During his tenure, the bank has seen its fortunes rise on several fronts, including the largest general capital increase in its history with a capital base of $208 billion dollars. In the 2018, Aid Transparency Index Report, released by ‘Publish What You Fund’, the African Development Bank was ranked 4th among 45 development organisations around the world.
In Johannesburg in 2018, the bank launched the Africa Investment Forum, a fully transactional platform, to attract investment into Africa, with participation from private sector investors, pension and sovereign wealth funds, Heads of State and government officials to discuss specific investment deals. The Africa Investment Forum was an outstanding success by all measures. The forum delivered an impressive US$38.7 billion in investment interests, all done in less than 72 hours!
However, an apparently contrived crisis is stewing at the Bank. The AfDB president’s unopposed second term nomination doesn’t appear to sit well with some non-African shareholders, one of which was strongly opposed during his first term election. Recently, there had been some strong Board resistance by a number of non-regional member countries who were opposed to the COVID-19 support facilities and the lifting of partial sanctions for countries such as Zimbabwe and Sudan.
Besides the dispute over the pandemic support fund, there is complaint by some members of the AfDB staff against Adesina’s running of the bank. These allegations which were looked into confidentially by the Bank’s Ethics Committee, have been circulated widely and against Bank rules by a certain non-regional Executive Director who it is reported has never hidden his opposition to Adesina.
Among several allegations are that Adesina intends to ‘Nigerianise’ the AfDB by giving compatriots key positions and granting lines of credit to leading Nigerian companies with ease.”
Facts on the bank’s website contradict this as an approved list of projects show that Senegal, Cameroun, Tanzania, Rwanda, Namibia and others are key beneficiaries of about 75 projects worth $64.5bn. These countries have projects specifically targeting them, while Nigeria benefits more from multiple-country focused projects.
The publication of the allegations in a prominent French newspaper is providing credence to the perspective that this is a concerted effort by some forces to undermine Adesina’s credibility and thwart his deserved re-election. Interestingly, about a month ago, on March 13, a break-away group from the rank of petitioners filed a complaint against a key non-African Executive Director for allegedly misleading and manipulating the members of the group against Adesina.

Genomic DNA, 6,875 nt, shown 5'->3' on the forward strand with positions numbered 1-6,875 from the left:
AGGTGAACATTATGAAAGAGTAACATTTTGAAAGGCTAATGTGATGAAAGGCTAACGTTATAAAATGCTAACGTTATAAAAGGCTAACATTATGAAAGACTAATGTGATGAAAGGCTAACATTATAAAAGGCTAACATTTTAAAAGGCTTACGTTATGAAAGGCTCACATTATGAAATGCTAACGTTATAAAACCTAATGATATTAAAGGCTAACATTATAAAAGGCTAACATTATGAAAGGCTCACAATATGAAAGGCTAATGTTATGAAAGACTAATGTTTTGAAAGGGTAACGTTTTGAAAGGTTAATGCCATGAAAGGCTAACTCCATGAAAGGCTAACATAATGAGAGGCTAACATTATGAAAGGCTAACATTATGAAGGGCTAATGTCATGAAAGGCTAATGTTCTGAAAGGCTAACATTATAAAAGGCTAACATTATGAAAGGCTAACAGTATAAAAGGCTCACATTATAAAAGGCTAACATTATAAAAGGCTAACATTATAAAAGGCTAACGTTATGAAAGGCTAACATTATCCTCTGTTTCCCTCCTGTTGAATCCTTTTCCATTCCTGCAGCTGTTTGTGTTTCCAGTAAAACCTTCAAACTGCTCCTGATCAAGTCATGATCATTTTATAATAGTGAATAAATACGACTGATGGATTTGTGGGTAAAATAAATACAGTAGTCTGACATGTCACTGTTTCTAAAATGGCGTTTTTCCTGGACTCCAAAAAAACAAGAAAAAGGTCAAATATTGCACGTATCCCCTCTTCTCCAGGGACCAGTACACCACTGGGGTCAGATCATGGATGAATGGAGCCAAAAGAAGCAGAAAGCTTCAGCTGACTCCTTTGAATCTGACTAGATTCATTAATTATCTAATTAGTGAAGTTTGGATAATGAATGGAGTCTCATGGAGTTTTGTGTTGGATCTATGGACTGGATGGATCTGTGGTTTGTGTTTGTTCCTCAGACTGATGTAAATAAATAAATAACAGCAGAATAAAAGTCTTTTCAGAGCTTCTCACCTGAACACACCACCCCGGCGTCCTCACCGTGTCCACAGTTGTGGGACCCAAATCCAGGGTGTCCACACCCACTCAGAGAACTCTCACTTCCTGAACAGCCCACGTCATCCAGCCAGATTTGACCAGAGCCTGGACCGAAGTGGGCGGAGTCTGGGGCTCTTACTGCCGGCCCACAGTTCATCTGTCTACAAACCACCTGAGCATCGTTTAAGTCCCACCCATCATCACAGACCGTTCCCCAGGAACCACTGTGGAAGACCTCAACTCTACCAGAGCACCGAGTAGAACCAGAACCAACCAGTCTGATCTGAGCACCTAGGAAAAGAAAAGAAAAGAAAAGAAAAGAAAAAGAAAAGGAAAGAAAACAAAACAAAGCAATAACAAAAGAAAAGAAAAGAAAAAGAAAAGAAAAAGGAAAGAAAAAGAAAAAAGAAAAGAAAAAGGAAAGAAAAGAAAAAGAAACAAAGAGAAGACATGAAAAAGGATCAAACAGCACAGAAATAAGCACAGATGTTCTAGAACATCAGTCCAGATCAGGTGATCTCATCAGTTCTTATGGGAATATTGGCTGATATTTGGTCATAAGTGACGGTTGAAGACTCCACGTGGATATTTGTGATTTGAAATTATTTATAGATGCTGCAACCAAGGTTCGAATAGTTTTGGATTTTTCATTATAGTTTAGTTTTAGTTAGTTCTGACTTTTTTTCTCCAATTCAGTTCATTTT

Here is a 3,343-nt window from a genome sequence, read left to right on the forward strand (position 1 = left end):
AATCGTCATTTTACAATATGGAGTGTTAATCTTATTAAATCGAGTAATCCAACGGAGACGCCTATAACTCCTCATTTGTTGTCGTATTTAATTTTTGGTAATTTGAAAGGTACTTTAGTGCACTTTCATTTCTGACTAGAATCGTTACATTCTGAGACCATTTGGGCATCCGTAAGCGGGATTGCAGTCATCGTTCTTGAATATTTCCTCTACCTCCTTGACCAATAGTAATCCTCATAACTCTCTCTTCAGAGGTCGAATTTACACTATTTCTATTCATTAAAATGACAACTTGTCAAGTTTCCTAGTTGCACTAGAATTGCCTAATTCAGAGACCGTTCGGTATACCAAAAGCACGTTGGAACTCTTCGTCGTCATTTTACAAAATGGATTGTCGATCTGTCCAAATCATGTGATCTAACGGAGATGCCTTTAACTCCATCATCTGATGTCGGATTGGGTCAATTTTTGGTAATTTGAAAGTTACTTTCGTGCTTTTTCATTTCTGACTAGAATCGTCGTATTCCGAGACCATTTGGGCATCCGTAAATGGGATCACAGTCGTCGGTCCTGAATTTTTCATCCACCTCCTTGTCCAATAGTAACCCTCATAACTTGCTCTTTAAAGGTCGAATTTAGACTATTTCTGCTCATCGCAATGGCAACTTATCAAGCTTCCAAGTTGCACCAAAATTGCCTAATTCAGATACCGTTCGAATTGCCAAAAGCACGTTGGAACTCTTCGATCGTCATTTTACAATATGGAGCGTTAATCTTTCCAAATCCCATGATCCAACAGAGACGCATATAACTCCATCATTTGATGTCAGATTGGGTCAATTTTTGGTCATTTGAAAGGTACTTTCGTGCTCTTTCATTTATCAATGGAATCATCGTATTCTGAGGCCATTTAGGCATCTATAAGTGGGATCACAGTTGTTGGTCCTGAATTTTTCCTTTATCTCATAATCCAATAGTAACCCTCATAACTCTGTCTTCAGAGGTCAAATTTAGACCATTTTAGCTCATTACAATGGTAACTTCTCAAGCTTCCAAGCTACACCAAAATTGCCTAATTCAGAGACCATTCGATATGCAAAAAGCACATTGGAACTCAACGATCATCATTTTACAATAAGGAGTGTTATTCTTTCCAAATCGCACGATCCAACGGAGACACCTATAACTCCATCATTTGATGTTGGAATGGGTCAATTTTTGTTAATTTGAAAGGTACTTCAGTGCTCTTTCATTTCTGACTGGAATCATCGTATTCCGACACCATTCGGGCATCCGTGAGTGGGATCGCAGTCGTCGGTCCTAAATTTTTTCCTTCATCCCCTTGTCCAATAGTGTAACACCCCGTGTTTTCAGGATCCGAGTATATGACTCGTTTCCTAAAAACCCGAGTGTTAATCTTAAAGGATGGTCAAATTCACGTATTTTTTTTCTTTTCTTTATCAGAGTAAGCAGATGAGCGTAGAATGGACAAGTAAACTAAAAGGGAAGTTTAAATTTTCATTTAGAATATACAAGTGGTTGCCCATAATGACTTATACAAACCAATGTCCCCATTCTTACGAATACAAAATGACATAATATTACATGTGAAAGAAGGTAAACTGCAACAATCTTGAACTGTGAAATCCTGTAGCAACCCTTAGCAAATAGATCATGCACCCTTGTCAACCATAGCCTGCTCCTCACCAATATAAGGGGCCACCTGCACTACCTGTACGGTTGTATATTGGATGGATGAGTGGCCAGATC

Throwing more light on the botched plot to derail Adesina’s reelection, a staff group clarified their position: “We were members of the group called ‘Group of Concerned Staff Members’ until we understood that we were being manipulated by a group of non-regional Executive Directors, not for the good governance of the African Development Bank but to discredit the candidacy of the current President for his re-election.”
They further expressed outrage at the actions of an elected staff member, the Executive Director, who uses a group called ‘Group of Concerned Staff Members’ to take the AfDB hostage.
More, the breakaway group contended there are serious and repeated breaches of the Code of Conduct by the said Executive Director. The fact that the said Executive Director had breached the confidentiality requirements of the rules and regulations of the Ethics Committee, by providing “exhaustive reports of all discussions (during meetings or by email) between members of the Ethics Committee,” was damning.
Adesina, in a formal response to the allegations, insisted that: “The African Development Bank has a very high reputation for good governance”, adding that he has confidence in the Board of Governors of the Bank and pleaded that the Ethics Committee should be allowed to do its job without interference.
It is beyond doubt that Adesina will certainly have his day to defend himself. The emerging consensus is that on every single allegation, he is confident that he will be vindicated.
According to Henry Louis Gates, former leader of the African and American Research Institute at Harvard University, “People are afraid, and when people are afraid when their pie is shrinking, they look for somebody to hate. They look for somebody to blame. And a real leader speaks to anxiety and to fear and allays those fears, assuages anxiety.”
Within the limitations of the continent’s extant peculiar political and economic milieu, in his five years in office and counting, Dr. Adesina has spoken to continental anxiety and to national fears and allayed those fears as well as assuaged the anxiety. This is his forte.